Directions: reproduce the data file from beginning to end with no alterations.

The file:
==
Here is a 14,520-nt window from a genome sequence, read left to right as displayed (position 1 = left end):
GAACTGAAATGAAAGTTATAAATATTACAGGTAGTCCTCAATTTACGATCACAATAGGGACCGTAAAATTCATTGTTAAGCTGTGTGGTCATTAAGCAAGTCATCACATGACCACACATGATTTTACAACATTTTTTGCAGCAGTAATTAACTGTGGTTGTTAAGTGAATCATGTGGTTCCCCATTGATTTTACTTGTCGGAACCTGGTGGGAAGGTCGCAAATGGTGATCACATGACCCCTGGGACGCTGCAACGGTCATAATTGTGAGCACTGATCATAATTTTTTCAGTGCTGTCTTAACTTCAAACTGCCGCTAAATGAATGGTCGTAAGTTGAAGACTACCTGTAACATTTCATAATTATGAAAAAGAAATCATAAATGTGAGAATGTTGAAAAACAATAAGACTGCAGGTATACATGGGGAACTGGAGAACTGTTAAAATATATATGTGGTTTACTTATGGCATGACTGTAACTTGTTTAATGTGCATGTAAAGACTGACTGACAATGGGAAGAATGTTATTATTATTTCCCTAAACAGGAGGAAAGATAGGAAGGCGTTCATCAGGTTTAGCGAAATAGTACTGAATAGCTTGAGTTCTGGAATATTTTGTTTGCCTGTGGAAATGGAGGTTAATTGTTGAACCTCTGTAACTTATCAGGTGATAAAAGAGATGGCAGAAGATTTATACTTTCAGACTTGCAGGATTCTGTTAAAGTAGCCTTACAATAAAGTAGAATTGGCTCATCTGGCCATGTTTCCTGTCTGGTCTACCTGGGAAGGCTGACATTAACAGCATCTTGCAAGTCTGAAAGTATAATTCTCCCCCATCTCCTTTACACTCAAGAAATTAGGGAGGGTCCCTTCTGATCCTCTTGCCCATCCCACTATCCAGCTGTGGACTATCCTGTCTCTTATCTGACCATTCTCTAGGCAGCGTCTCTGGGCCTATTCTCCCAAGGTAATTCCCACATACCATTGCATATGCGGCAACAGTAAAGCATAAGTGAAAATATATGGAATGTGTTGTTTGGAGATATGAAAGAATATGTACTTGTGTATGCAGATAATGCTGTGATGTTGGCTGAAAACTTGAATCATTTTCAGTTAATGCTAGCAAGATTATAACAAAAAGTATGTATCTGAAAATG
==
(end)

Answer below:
Here is a 14,520-nt window from a genome sequence, read left to right as displayed (position 1 = left end):
GAACTGAAATGAAAGTTATAAATATTACAGGTAGTCCTCAATTTACGATCACAATAGGGACCGTAAAATTCATTGTTAAGCTGTGTGGTCATTAAGCAAGTCATCACATGACCACACATGATTTTACAACATTTTTTGCAGCAGTAATTAACTGTGGTTGTTAAGTGAATCATGTGGTTCCCCATTGATTTTACTTGTCGGAACCTGGTGGGAAGGTCGCAAATGGTGATCACATGACCCCTGGGACGCTGCAACGGTCATAATTGTGAGCACTGATCATAATTTTTTCAGTGCTGTCTTAACTTCAAACTGCCGCTAAATGAATGGTCGTAAGTTGAAGACTACCTGTAACATTTCATAATTATGAAAAAGAAATCATAAATGTGAGAATGTTGAAAAACAATAAGACTGCAGGTATACATGGGGAACTGGAGAACTGTTAAAATATATATGTGGTTTACTTATGGCATGACTGTAACTTGTTTAATGTGCATGTAAAGACTGACTGACAATGGGAAGAATGTTATTATTATTTCCCTAAACAGGAGGAAAGATAGGAAGGCGTTCATCAGGTTTAGCGAAATAGTACTGAATAGCTTGAGTTCTGGAATATTTTGTTTGCCTGTGGAAATGGAGGTTAATTGTTGAACCTCTGTAACTTATCAGGTGATAAAAGAGATGGCAGAAGATTTATACTTTCAGACTTGCAGGATTCTGTTAAAGTAGCCTTACAATAAAGTAGAATTGGCTCATCTGGCCATGTTTCCTGTCTGGTCTACCTGGGAAGGCTGACATTAACAGCATCTTGCAAGTCTGAAAGTATAATTCTCCCCCATCTCCTTTACACTCAAGAAATTAGGGAGGGTCCCTTCTGATCCTCTTGCCCATCCCACTATCCAGCTGTGGACTATCCTGTCTCTTATCTGACCATTCTCTAGGCAGCGTCTCTGGGCCTATTCTCCCAAGGTAATTCCCACATACCATTGCATATGCGGCAACAGTAAAGCATAAGTGAAAATATATGGAATGTGTTGTTTGGAGATATGAAAGAATATGTACTTGTGTATGCAGATAATGCTGTGATGTTGGCTGAAAACTTGAATCATTTTCAGTTAATGCTAGCAAGATTATAACAAAAAGTATGTATCTGAAAATG